Two months ago BBC Radio 4 and BBC World Service radio aired reports by Yolande Knell relating to Pride events in Israel.
BBC’s Yolande Knell reports one pride march protest, erases another
BBC’s Yolande Knell recycles her Jerusalem pride report – with a little help
Listeners heard that:
“Although Israel is proud of its diversity […] today the Jerusalem pride march highlighted how deep social and religious differences remain with angry protests along the route.”
“As last month’s Eurovision Song Contest showed, Israel likes to demonstrate its diversity but the angry protests at today’s march also highlighted the deep social and religious differences that remain.”
“Tel Aviv’s gay-friendly reputation – which it recently flaunted while hosting the Eurovision Song Contest – draws many same-sex Israeli couples to live here as well as lots of foreign visitors. […] But in Israel rights for the gay community fall behind rising cultural acceptance in society.”
“In the Right-wing coalition governments of the prime minister Benjamin Netanyahu, Jewish ultra-orthodox parties have had an influential role. They reject any proposed legislation which they see as condoning homosexuality, saying it defies Jewish law.”
Knell used a cameo of gay Arab Jerusalemites to amplify delegitimisation of Israel by means of accusations of ‘pinkwashing’.
“Now while the anthem of this march is all about celebrating diversity, you don’t see many Palestinian Jerusalemites here. One reason is the social taboo around homosexuality. But some accuse Israel of pinkwashing: highlighting gay rights at events like this while neglecting Palestinian rights.”
“There are also strong differences of opinion among gay Palestinians. Social and legal prohibitions on homosexuality mean they don’t have their own pride events so some with access to the Israeli parades embrace them, like an East Jerusalemite drag queen in a tight black dress and bright red lipstick. Others, like Zizou, choose to boycott. ‘Pride week just helps Israel pinkwash its image’ he complains, accusing the country of presenting itself as progressive, liberal and LGBT friendly to distract from its conflict with the Palestinians.”
Listeners heard nothing more about that “social taboo” or those “social and legal prohibitions on homosexuality”.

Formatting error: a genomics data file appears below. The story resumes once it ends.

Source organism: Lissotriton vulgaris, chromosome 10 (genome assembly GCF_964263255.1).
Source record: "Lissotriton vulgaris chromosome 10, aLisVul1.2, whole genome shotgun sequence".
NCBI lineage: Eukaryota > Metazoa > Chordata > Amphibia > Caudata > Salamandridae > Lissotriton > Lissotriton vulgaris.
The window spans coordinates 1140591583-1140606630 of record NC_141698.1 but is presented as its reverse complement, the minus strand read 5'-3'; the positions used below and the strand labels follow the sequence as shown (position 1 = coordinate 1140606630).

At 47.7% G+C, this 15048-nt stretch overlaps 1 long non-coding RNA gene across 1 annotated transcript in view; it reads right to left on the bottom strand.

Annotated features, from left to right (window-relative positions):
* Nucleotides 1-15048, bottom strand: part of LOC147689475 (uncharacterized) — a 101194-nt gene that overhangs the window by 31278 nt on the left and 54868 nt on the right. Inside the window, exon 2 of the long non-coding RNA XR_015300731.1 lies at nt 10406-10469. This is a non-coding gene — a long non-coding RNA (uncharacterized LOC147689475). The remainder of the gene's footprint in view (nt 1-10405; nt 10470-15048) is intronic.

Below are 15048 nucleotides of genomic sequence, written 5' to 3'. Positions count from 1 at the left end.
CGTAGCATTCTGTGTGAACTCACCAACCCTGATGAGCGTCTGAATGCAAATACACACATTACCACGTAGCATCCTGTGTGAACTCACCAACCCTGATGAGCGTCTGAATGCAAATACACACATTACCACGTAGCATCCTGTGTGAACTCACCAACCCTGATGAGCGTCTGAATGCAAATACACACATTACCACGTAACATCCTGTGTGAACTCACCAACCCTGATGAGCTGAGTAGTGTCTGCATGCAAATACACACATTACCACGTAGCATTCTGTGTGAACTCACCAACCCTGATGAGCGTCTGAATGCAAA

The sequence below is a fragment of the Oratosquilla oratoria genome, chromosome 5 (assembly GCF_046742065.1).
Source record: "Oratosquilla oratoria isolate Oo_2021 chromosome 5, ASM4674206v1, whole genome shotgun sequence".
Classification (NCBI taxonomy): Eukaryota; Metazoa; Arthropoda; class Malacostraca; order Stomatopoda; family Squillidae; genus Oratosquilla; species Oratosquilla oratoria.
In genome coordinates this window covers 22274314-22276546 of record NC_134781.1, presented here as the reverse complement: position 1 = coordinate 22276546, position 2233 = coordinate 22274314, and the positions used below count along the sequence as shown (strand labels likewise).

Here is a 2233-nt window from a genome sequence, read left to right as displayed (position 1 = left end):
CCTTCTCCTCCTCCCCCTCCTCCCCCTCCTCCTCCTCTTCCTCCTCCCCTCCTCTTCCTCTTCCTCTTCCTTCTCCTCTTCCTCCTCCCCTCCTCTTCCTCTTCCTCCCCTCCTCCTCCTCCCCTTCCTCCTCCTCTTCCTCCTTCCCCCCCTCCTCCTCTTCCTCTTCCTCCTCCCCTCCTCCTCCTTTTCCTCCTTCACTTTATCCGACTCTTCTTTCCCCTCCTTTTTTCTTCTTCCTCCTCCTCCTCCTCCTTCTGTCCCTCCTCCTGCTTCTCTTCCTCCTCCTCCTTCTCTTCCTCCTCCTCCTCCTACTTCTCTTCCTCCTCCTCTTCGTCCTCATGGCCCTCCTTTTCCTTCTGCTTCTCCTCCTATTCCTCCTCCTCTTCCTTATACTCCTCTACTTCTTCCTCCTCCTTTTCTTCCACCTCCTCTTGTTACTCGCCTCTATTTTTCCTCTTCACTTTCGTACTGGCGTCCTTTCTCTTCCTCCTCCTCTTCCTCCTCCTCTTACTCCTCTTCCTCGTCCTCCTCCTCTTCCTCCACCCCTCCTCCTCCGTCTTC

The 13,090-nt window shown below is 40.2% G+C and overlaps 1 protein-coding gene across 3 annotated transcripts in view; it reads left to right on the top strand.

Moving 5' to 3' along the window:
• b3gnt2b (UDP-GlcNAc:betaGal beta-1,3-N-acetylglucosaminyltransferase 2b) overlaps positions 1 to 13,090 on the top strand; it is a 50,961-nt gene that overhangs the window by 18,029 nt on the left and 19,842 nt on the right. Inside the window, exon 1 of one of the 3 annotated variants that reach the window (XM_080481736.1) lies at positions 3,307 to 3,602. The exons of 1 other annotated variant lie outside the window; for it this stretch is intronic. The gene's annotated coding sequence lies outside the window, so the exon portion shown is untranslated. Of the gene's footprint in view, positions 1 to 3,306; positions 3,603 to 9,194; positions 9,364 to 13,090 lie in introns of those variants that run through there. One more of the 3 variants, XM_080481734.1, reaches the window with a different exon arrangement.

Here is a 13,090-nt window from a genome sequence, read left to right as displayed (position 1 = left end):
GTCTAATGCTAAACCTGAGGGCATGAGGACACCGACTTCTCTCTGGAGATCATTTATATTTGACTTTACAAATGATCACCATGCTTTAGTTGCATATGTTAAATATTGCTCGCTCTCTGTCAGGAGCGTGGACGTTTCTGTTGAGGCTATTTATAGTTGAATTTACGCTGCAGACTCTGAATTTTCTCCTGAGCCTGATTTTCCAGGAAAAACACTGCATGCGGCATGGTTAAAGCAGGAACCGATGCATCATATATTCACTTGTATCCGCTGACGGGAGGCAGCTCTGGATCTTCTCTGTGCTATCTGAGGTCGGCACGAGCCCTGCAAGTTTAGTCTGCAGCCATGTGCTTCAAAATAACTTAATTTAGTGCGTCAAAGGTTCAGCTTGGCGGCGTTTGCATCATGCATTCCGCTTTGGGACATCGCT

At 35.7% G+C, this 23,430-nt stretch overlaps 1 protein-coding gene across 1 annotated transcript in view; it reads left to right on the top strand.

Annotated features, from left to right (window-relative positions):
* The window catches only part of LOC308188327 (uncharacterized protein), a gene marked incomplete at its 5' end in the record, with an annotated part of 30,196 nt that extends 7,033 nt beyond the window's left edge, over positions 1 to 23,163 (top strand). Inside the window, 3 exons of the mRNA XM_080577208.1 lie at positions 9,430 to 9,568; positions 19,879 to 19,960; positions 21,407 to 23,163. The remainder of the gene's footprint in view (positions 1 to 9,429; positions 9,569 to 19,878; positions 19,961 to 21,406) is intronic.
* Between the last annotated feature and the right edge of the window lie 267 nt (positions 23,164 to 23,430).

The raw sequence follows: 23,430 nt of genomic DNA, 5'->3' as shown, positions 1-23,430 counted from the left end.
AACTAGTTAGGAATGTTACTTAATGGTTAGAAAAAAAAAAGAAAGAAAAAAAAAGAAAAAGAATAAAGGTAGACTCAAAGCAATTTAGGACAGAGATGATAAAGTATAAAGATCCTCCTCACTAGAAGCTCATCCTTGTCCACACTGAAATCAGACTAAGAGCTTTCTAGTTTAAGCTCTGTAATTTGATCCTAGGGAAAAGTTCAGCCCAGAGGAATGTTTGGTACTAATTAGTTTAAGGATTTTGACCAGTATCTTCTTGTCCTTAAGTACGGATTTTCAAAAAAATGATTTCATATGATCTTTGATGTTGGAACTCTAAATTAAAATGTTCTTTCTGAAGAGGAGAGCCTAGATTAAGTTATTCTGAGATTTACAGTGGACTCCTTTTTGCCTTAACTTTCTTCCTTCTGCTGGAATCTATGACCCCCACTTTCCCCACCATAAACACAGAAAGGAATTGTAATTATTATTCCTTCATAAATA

In July the BBC News website published an article about a “Palestinian singer blurring gender lines” which failed to provide readers with any substantial information on the issue of the challenges faced by LGBTQ Palestinians living under Hamas or Palestinian Authority rule.
Also last month the BBC chose to ignore a story about the stabbing of a youth from the Arab Israeli town of Tamra outside a Tel Aviv LGBTQ hostel, allegedly by members of his family.
“…Hebrew media have already reported that the youth had moved to Tel Aviv to escape family pressures to adopt a religious lifestyle.
Security camera footage showed one of the suspects stabbing the boy several times before getting into a car and fleeing the scene.
According to Beit Dror [hostel] staff, the teenager identified the assailant as his brother before he collapsed to the ground.
Doctors at Tel Aviv’s Ichilov Hospital said Sunday that they had managed to stabilize the youth’s condition, which was upgraded to moderate, after he underwent surgery.”
Another example of BBC self-censorship on the issue of gay rights in Palestinian society comes following the publication of an article by Khaled Abu Toameh.
“The Palestinian Authority banned members of the Palestinian Lesbian, Gay, Bisexual, Transgender and Queer (LGBTQ) community from carrying out any activities in the West Bank.
The ban came after the grassroots group Al-Qaws for Sexual & Gender Diversity in Palestinian Society (Arabic for “the bow”), which engages and supports Palestinians who identify as LGBTQ, was planning to hold a gathering for its members in Nablus at the end of the month. […]
Explaining the decision to ban the LGBTQ group from operating in PA-controlled areas, Luay Zreikat, spokesperson for the PA Police, said that such activities are “harmful to the higher values and ideals of Palestinian society.”
Zreikat said that the group’s activities were completely “unrelated to religions and Palestinian traditions and customs, especially in the city of Nablus.”
He accused unnamed “dubious parties” of working to “create discord and harm civic peace in Palestinian society.”
The PA police will chase those behind the LGBTQ group and see to it that they are brought to trial once they are arrested, Zreikat warned. He further appealed to Palestinians to report to the police about any person connected to the group.”
Although that story has received quite a lot of coverage in local and international media, Yolande Knell and her BBC colleagues in Ramallah have to date shown no interest in reporting it.
PA’s ban on LGBTQ group gets two minutes of BBC airtime